Lula_Lavender
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I have been looking at a few degrees in this area and I cant decide what kind of degree I should go for...

Ecology.
Conservation.
Ecology and Wildlife Conservation.
Wildlife Ecology and Conservation.
Conservation Biology.
Ecology and Conservation Biology.

They are all so similar I cant workout what the real differences are. I don't know exactly what specific job I want to do with this degree I just know I am keen to work in/with Nature. Can anyone help with some clarifications? How on Earth do I decide between them?

All I've worked out is that I would not choose any of these in combination with Environmental Management.

I'm also stuck between studying a ecology/conservation degree and a heritage degree but i thought i could atleast narrow down my choices within each so i can then decide. I also cant decide wether to choose the OU or a brick uni. But one thing at a time.
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Hanathemedic
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Look at the course content for each course and uni to see which you'd enjoy most
Last edited by Hanathemedic; 1 month ago
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spikefriday13
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I have been looking at the exact same thing for a few months now, and it’s tiring working out the differences!!
Although the titles are similar, I’d look at the individual modules for each, and what they contain.

What would you prefer to get into?
Countryside management, ecology consultancy, env. policy and law, GIS, marine biology, research, lab-based?

They all have variations on course content, so I’d work out what kind of field you’d like to go into/where your interests lie, and go from there.
See which courses will cover what you need to learn - or a variety of areas, which will give you options.
Once I worked that out, I made a spreadsheet with a few narrowed down courses with all the module descriptions to compare (like the right nerd I am, but it’s worth it), and see which courses are lacking in certain areas.

It’s also worth seeing which are CIEEM accredited, as I was advised by an ecology consultant that this can be worth looking for if you want to get into the ecology surveying side of things.
But it’s not the end of the world, as I think you can pay to get individually accredited.
https://cieem.net/i-want-to-be/how-t...dited-degrees/

Not sure if you’re looking at ug/pg, but I’ve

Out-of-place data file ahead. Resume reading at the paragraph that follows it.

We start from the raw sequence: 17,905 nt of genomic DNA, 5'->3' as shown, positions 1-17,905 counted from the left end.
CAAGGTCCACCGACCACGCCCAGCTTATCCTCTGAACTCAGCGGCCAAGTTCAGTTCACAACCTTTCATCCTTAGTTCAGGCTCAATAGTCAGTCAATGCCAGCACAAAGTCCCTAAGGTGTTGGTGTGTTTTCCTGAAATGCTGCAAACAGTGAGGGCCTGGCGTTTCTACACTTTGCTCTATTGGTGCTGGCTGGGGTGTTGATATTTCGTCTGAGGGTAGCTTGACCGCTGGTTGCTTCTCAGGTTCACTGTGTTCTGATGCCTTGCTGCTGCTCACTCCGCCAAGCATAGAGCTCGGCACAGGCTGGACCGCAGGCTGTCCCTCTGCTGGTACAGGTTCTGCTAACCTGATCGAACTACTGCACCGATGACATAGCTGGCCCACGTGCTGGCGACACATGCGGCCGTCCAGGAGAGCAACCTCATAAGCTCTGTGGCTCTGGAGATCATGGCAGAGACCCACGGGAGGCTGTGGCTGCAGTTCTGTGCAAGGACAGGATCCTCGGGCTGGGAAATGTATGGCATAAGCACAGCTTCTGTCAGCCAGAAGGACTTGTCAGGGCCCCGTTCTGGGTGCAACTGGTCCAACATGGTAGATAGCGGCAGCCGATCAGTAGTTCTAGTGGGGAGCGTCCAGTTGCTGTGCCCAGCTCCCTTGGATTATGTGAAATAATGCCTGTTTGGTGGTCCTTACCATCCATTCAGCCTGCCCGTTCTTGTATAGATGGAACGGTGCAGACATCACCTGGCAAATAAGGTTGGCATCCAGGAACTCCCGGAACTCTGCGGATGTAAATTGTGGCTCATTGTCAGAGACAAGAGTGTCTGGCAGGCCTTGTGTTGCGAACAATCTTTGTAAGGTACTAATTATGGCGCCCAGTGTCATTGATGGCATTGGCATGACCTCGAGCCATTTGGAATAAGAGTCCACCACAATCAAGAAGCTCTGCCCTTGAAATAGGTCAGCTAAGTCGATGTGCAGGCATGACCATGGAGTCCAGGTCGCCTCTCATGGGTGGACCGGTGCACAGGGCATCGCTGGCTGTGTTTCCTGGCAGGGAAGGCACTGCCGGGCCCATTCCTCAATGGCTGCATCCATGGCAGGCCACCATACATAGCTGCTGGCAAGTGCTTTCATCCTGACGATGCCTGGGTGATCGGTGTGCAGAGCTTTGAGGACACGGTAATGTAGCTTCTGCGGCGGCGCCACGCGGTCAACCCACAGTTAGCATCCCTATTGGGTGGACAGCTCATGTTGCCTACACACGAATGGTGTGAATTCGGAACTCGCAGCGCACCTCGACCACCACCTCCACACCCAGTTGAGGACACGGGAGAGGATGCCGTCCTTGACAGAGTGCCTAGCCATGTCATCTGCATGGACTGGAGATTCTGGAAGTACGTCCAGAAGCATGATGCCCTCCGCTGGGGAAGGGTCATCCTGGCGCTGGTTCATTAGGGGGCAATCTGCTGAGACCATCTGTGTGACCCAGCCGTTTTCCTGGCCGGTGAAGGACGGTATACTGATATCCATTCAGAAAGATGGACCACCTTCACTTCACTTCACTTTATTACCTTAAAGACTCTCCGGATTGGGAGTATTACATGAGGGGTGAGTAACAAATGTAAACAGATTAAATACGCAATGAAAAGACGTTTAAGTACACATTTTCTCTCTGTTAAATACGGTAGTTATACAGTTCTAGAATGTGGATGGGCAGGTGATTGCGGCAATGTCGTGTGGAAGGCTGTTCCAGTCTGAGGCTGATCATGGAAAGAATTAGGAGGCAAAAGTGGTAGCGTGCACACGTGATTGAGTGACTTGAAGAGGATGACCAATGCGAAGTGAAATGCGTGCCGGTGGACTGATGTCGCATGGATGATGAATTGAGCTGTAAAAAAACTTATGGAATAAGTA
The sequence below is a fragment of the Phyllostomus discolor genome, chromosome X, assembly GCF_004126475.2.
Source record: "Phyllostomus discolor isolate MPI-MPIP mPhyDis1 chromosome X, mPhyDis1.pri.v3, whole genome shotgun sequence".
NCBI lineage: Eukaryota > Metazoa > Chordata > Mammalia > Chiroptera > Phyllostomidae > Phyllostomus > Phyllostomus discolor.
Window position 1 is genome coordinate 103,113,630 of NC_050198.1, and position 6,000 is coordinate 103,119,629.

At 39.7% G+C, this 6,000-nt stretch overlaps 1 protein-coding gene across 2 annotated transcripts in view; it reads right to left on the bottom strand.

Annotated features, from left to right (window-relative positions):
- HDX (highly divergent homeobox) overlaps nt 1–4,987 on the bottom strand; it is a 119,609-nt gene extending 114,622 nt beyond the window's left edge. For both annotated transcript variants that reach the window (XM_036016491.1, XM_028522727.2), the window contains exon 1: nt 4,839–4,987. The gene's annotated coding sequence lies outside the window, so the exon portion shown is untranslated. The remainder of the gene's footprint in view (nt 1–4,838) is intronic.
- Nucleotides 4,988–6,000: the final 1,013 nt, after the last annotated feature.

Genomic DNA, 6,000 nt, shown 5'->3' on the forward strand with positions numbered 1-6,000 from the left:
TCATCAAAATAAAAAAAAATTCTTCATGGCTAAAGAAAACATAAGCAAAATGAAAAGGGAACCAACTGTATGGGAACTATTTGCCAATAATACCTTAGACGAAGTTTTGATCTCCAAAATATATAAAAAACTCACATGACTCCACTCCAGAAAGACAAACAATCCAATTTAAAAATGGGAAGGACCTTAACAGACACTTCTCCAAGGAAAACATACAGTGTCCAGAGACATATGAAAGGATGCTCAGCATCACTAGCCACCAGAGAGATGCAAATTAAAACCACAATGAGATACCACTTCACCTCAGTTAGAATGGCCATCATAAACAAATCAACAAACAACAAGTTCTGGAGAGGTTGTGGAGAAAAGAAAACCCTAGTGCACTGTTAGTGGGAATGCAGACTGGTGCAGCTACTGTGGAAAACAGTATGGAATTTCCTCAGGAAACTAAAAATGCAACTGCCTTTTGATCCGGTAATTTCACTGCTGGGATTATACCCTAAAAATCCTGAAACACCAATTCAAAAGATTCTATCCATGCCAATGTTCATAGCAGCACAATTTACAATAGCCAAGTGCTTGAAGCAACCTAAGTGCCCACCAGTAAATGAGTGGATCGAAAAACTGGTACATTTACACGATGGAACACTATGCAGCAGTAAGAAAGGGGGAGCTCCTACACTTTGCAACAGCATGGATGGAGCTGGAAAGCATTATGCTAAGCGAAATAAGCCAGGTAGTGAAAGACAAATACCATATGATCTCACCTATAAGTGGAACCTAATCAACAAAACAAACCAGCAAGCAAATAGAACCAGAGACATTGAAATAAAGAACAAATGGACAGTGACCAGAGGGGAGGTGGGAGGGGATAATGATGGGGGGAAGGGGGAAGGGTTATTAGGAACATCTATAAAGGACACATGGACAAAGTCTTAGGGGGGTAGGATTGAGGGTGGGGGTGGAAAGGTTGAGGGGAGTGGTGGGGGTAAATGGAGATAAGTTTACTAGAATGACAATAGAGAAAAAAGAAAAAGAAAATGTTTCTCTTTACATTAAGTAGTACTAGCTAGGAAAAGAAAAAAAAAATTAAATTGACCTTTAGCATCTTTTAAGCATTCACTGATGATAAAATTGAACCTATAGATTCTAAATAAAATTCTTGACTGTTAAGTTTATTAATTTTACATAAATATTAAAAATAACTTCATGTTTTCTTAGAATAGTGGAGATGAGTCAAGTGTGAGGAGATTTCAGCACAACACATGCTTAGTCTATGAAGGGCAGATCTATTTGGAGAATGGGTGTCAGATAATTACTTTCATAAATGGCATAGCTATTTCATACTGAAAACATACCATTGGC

I’d look at unis which also offer online degrees if you’re struggling to choose - I’ve found decent MSc courses at Edinburgh Napier, Edinburgh, SRUC, and a few other decent ones, so the OU isn’t your only option there.
As they can be practical fields you’re looking into, they sometimes offer options for distance with some onsite practical mixed in, which will help gain experience alongside volunteering/internships during the course

I hope that essay helps a bit XD
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Lula_Lavender
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Lol, a spreadsheet is totally up my alley. I had considered doing one actually.
I'm looking at UG. I think Ecological Consultancy is where my bag is at.

What and where have you studied/are studying?
I don't suppose you have any ideas about what the math content is like on an ecology degree, it is an area I struggle with.
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OxFossil
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(Original post by Lula_Lavender)
Lol, a spreadsheet is totally up my alley. I had considered doing one actually.
I'm looking at UG. I think Ecological Consultancy is where my bag is at.

What and where have you studied/are studying?
I don't suppose you have any ideas about what the math content is like on an ecology degree, it is an area I struggle with.
The differences between these degree *titles* is, in practice, nil - I mean, no potential employer is going to worry about which one you took. As spikefriday13 says, the thing to do is to check the course content to see which appeals to you. There is some maths in all of them, but it's basically statistics, and unavoidable (I think most people hate this!)

Ecological consultancy is a useful skill to have, as there is a steady market. But be aware this will generally involve additional courses (eg bat licenses) and the work itself is often a bit depressing, doing surveys before some bit of woodland or field system is trashed by roadbuilding or whatever.

Longer term, the most useful thing is to keep in touch with the practical policy field. Changes in land use policy, developing NGO networks, how different NGOs can work together etc etc. This is the real;ity of most conservation ecology work. It's rarely taught at UG level, so its something you will need to do on your own initative, by making an effort to talk with field workers, joining something like The Mammal Society, doing the odd bit of voluntary work etc. It will make you much more employable.
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